Category: enterprise

Co workers

Working in an office environment can be a rich and enjoyable experience. There are people to chat with IRL, a place to call “your other” home and lots of good humor and comradery.

However, there are those things that just might want you to work from home or anywhere else.

But in the end, those that you work with each day, will be the friends you will keep for a lifetime.

New beginnings

January 1st is as good as any to place a stake in the ground. A recent blog post by Michael Hyatt talked about having a platform from which you can build your online presence.

As I move into uncharted territory in my career, I will be using this blog as a home base. I will still use Twitter (@ElwinWitzke) and other social networks. In the past this blog has covered an assortment of topics, from general interest to specific technologies. For the time being I will be focusing this blog on the following:

  • unified communications
  • video conferencing
  • mobile devices
  • social collaboration in the enterprise
  • gaining business value from communications technologies
  • enterprise management of mobile devices
  • Bring Your Own Device (BYOD) strategies

As the clock moves forward, so does our life. Leaving behind a long career in a large organization is daunting, yet it provides an opportunity to use my skills in different organizations.

Blogging in the enterprise: Tips for Success

Melanie Turek provides some good tips on blogging: Blogging in the Enterprise: Tips for Success. There are still many organizations that are not taking advantage of blogs behind the firewall.

In the increasingly virtual workplace, it’s important for employees to make virtual connections—and blogs are one way to help them do that.

In the enterprise, there are two ways to use blogs. One is a corporate-supported (and approved) blog that’s meant to be read by the outside world; the other is an internal blog for employees’ eyes only, for sharing information and creating job and interest-related connections. (There are also lots of blogs out there penned by individuals who use the space to discuss their companies and the markets they are in, among other interests, but these are not technically “enterprise blogs,” as they are not established or supported by the companies themselves.)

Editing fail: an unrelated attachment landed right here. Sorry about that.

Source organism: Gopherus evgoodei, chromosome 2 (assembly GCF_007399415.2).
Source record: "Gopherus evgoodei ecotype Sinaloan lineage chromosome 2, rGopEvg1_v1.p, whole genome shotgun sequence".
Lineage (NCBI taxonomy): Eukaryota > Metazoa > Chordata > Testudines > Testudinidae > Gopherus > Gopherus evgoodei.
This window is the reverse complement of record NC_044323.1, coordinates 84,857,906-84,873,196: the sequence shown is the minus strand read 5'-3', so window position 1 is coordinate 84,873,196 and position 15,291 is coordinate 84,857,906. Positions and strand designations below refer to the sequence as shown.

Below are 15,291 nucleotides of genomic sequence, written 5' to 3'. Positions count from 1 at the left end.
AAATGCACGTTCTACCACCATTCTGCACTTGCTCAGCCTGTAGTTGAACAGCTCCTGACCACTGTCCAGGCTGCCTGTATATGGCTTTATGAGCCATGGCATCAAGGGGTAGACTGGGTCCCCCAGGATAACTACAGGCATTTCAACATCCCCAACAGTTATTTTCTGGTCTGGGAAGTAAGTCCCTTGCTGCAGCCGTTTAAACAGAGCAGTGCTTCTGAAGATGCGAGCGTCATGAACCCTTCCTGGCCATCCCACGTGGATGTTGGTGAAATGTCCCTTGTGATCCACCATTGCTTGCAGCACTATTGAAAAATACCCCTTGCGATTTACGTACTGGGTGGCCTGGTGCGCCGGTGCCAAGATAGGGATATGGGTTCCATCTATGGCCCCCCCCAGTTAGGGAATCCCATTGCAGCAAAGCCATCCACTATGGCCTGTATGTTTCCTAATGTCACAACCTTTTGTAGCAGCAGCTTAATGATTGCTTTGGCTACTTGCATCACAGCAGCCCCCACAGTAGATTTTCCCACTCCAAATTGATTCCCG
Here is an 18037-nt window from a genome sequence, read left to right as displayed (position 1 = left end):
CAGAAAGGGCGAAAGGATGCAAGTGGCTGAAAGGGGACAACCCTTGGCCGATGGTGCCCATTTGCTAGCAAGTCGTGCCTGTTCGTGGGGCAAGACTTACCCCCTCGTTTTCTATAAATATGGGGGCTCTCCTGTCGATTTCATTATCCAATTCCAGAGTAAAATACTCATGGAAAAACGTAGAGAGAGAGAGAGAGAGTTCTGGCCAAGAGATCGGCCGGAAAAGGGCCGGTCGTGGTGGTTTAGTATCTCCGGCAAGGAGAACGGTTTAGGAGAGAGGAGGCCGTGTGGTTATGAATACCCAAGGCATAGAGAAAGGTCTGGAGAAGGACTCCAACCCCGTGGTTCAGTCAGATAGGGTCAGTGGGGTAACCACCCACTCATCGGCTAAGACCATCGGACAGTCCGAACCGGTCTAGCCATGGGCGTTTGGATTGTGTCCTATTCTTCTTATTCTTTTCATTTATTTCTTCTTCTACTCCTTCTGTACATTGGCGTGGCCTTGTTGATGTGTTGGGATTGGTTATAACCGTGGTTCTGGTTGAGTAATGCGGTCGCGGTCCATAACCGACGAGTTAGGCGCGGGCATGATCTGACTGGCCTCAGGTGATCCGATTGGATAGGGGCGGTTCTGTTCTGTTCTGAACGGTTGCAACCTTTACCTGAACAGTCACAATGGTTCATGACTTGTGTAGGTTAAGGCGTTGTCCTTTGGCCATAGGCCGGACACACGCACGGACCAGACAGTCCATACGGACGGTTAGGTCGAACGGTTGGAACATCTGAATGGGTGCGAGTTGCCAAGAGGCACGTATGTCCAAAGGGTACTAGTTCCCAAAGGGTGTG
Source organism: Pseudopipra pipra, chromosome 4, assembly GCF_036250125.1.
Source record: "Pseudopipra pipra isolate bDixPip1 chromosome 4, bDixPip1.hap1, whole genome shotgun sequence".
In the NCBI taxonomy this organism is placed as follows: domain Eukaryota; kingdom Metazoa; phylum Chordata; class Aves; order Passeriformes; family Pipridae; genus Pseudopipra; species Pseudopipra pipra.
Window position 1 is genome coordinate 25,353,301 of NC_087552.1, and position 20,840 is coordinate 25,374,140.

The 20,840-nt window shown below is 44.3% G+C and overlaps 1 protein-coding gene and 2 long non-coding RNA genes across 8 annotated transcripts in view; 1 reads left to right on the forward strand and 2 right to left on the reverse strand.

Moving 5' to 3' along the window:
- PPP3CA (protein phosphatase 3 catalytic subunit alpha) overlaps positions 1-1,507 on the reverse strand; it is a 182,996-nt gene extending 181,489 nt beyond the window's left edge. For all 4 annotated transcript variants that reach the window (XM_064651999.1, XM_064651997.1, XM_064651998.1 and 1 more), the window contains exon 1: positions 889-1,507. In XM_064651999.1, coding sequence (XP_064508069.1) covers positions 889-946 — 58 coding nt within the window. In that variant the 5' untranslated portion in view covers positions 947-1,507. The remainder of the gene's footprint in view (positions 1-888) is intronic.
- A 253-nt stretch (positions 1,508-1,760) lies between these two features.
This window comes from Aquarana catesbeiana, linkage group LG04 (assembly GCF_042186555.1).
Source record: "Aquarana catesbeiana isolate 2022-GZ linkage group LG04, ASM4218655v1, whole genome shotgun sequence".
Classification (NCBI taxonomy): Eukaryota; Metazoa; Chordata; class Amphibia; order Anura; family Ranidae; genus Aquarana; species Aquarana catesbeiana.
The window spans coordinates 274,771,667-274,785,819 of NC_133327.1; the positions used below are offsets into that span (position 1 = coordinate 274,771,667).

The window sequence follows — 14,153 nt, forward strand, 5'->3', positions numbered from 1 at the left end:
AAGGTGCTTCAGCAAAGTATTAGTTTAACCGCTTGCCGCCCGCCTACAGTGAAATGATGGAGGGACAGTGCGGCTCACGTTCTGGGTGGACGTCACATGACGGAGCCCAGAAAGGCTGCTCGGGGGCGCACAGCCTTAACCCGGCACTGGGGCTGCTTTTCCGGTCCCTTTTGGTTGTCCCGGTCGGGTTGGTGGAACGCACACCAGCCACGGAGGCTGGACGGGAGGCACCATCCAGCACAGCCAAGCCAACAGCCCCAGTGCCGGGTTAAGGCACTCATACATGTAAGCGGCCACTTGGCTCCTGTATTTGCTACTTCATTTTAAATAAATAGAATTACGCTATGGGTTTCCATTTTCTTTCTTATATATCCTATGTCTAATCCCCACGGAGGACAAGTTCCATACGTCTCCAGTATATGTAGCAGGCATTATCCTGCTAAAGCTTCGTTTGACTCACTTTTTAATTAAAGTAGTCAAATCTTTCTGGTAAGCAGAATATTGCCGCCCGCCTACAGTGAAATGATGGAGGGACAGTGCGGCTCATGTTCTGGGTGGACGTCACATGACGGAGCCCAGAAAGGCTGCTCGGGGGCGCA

Frankly, I don’t see a lot of either type of enterprise blog being used today, and I rarely talk to people who have even considered an internal version. But I think that’s actually the type that has the most promise for the enterprise.

Internal blogs can provide tremendous benefits if developed and supported by the culture change that is necessary: 

Internally-focused blogs are easier to maintain and serve a more relevant purpose. Companies with large numbers of remote or virtual employees can use enterprise blogs to keep those staffers connected to the company and one another. By setting up a variety of blogs tagged to specific topics, companies allow employees to share ideas for new products, IT fixes and best practices, better business processes, strong customer service.

Are you taking advantage of blogging in your organization?

Why wikis are conquering the enterprise

The wiki world is running at a fever pitch right now. Socialtext has released Socialtext 2.0, Jotspot has been acquired by Google, Atlassian is approaching 2,000 enterprise customers and Microsoft will enter the space with Windows Sharepoint Services V3.

The enterprise market is hot. From the InternetNews article:

Rather than being driven by senior management, however, adoption is coming mainly from project managers and department-level executives.

Wikis can help companies stimulate innovation:

One reason is that wikis hold the promise of helping companies stimulate more innovation by their employees.

That’s important: 80 percent of CEOs see collaboration as being critical to growth, according to a survey conducted by IBM last March.

Jeff Nolan, the former head of venture capital at enterprise software vendor SAP, agreed that enterprises are struggling to find ways to stimulate innovation.

“Large enterprises are at the barrier of how they can create new ideas,” he told

On supporting typical organizational activities:

Charles Hill, Lotus lead designer for social computing at IBM, said wikis are an ideal tool for supporting a group that’s trying to get on the same page about a project.

People involved in the project can add pages to the wiki or edit existing pages.

Some enterprise wiki solutions also allow users to attach documents, generate blogs, RSS feeds and even transform wiki pages into e-mails.

 On controlling and segregating wiki content:

But companies should avoid the temptation to be overly controlling, noted Jotspot CEO Joe Kraus.

“You want to be restrictive when it comes to keeping information inside the four walls of the company. Within the company, you want to be more liberal than not,” he told

Wikis also help address another problem companies have struggled with for years, which is how to collect and retain knowledge that is in people’s heads or in unstructured documents like e-mail.

Previous so-called knowledge-management solutions have foundered because people are loathe to spend time thanklessly regurgitating their experiences into some knowledge repository for the good of the company.

Wikis, on the other hand, are a more natural way for people to explain their thought processes and get kudos along the way.

“Wikis provide a social incentive to share knowledge,” Socialtext CEO Ross Mayfield told “People don’t like filling in forms, but they enjoy telling stories about their day.”